A Garden Shared, or, A Metta-Physical Garden

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“How well the skillful gard’ner drew 

Of flow’rs and herbs this dial new, 

Where from above the milder sun 

Does through a fragrant zodiac run; 

And as it works, th’ industrious bee 

Computes its time as well as we. 

How could such sweet and wholesome hours 

Be reckon’d but with herbs and flow’rs!”

 

From The Garden by Andrew Marvell (1621-1678)

 

In one of his most famous poems, the English metaphysical poet, Andrew Marvell, imagines that love inspires a contemplative life surrounded by nature. The poem takes the form of a meditation in a garden; it’s a meditation about sex, political ambition, and various other themes. Its famous lines about ‘Annihilating all that’s made / To a green thought in a green shade’ are especially evocative of those significant moments of connectedness with nature. As a garden designer I'm lucky to have more than my fair share of such moments and the underlying philosophy is difficult to ignore.

Buddhism also prescribes the practice of metta, "loving-kindness" towards all creatures of all quarters without restriction. The Karaniyametta Sutta enjoins the cultivation of loving-kindness towards all creatures timid and steady, long and short, big and small, minute and great, visible and invisible, near and far, born and awaiting birth. All quarters are to be suffused with this loving attitude. Just as one's own life is precious to oneself, so is the life of the other precious to himself. Therefore a reverential attitude must be cultivated towards all forms of life.

And, looking out my back door (a reference for the Credence Clearwater Revival lovers out there!) onto our sun-baked summer lawn this July I see the familiar sight of a solitary blackbird digging up the lawn – presumably looking for grubs.

The Beatles song ‘blackbird’ springs to mind as I resist a designer’s temptation to be anxious about the perfection of the lawn and instead dare myself to delight in the fact that the garden is ‘providing’… it can be top-dressed when his work is done.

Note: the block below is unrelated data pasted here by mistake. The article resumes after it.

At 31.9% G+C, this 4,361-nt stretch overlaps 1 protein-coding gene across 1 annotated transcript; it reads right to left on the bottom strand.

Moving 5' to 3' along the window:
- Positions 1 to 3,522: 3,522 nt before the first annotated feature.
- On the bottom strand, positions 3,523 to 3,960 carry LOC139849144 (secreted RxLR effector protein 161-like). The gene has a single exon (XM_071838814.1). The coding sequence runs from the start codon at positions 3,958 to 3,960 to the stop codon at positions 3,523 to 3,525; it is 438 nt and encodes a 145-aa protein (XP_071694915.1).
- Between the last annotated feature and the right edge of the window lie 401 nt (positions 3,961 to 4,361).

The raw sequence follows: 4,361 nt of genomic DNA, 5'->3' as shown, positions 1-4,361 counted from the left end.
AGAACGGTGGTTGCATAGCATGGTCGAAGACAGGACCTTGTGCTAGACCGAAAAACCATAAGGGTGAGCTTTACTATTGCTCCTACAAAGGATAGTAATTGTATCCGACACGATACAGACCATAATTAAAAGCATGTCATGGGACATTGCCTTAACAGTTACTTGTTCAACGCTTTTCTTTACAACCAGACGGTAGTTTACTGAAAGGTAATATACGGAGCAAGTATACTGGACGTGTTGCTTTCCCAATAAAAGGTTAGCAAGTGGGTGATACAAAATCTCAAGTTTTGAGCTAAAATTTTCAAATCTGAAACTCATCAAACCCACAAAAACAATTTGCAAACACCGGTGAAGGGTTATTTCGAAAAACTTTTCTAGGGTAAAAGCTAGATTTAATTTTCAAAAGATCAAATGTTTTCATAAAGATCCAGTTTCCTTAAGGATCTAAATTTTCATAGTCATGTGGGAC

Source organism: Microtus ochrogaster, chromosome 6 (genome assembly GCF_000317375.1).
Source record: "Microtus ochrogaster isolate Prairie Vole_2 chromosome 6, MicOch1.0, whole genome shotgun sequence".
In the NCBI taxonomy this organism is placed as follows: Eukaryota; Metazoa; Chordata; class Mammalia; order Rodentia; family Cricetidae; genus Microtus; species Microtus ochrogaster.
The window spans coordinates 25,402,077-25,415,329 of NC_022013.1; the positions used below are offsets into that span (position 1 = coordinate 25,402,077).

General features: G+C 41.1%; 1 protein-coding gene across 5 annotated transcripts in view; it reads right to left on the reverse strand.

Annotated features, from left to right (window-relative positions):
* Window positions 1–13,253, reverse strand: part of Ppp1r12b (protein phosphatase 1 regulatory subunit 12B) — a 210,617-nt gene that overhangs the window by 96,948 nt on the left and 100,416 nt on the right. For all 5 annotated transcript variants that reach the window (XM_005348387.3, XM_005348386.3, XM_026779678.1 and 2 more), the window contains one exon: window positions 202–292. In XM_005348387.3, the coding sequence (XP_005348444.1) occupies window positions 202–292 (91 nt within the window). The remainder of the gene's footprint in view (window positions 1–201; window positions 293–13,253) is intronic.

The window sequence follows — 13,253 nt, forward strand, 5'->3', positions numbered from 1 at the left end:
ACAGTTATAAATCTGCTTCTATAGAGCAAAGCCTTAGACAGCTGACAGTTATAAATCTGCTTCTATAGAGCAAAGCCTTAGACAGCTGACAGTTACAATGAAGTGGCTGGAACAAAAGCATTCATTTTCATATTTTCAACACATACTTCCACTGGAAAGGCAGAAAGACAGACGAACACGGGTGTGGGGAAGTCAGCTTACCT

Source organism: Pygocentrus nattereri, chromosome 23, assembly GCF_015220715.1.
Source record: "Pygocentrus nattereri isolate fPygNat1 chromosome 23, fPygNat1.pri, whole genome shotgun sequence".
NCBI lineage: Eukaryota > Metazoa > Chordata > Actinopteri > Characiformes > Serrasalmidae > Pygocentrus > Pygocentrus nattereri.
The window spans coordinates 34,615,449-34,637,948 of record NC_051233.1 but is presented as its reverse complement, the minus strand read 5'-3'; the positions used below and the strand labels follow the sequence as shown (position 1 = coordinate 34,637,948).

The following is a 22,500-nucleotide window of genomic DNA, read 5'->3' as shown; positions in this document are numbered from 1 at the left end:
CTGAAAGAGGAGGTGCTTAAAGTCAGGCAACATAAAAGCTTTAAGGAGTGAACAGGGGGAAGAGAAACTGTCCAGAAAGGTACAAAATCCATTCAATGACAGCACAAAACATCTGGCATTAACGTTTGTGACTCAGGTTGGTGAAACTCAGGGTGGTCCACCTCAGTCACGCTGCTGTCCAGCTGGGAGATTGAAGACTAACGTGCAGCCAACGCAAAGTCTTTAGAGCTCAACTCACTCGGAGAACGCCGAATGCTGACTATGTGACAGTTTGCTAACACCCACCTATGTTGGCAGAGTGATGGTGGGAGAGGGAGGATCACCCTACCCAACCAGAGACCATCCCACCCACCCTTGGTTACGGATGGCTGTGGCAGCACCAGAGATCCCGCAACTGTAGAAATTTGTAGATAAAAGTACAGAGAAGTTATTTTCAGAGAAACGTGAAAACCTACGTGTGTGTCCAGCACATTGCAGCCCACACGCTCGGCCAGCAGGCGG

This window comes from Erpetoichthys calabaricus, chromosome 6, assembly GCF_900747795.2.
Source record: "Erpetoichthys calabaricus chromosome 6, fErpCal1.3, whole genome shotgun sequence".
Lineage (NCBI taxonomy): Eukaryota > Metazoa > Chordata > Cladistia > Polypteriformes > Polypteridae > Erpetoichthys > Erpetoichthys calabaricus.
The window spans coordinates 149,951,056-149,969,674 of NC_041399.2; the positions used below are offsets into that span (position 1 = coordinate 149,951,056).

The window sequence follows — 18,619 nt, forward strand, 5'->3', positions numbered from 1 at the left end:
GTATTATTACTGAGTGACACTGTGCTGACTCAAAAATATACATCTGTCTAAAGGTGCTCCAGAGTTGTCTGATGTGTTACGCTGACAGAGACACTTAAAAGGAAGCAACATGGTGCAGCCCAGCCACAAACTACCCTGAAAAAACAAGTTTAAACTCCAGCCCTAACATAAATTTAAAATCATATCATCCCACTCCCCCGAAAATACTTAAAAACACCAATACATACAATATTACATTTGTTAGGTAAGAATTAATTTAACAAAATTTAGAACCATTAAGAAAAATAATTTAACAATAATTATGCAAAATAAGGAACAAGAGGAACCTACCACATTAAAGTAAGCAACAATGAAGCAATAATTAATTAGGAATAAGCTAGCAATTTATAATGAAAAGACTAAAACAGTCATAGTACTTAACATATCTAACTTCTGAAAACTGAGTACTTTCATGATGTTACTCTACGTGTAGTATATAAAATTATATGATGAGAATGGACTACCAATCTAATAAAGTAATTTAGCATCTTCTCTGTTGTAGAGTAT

These moments capture one of the anchors of my design passion. As a student I was more interested in visual influences, but as I’ve matured my “design anchor” relates to something deeper, and, I think, more nourishing – it is the ecological value and creation of a space that acts as a microcosm of the wider world – creating a space that welcomes as many species of animal and fauna as possible: a shared garden!
However, I have to admit that my Buddhist utopia has its limits! I can’t bring myself to share too much with pests like slugs or rabbits – “dealing with gardens pests” is most certainly the subject for another blog!

We recently visited one of our gardens in full-summer bloom and were delighted to find it a hive of activity – butterflies and bees hard at work in a way that much of the wider arable farming land doesn’t provide for. The 40m border, that includes the likes of Origanum, Cenolophium , Digitalis, Salvias, Verbena, was literally humming with life… and it looks good!

 

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On a smaller scale an early morning a courtyard garden a walk finds bumble and honey bees happily feasting on the likes of Dianthus cruentus or Eryngium gigateum currently in full bloom. To be with these industrious creatures and witness their work knowing that, as the gardener, you have facilitated this environment feels great.

 

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Water is another wildlife bringer – and life-saver in the heat we’ve been treated to recently. A simple still water bowl can encourage the local bird community from herons to sparrows to come and wet their whistle!
Just don’t tip off the Jack Russels…

 

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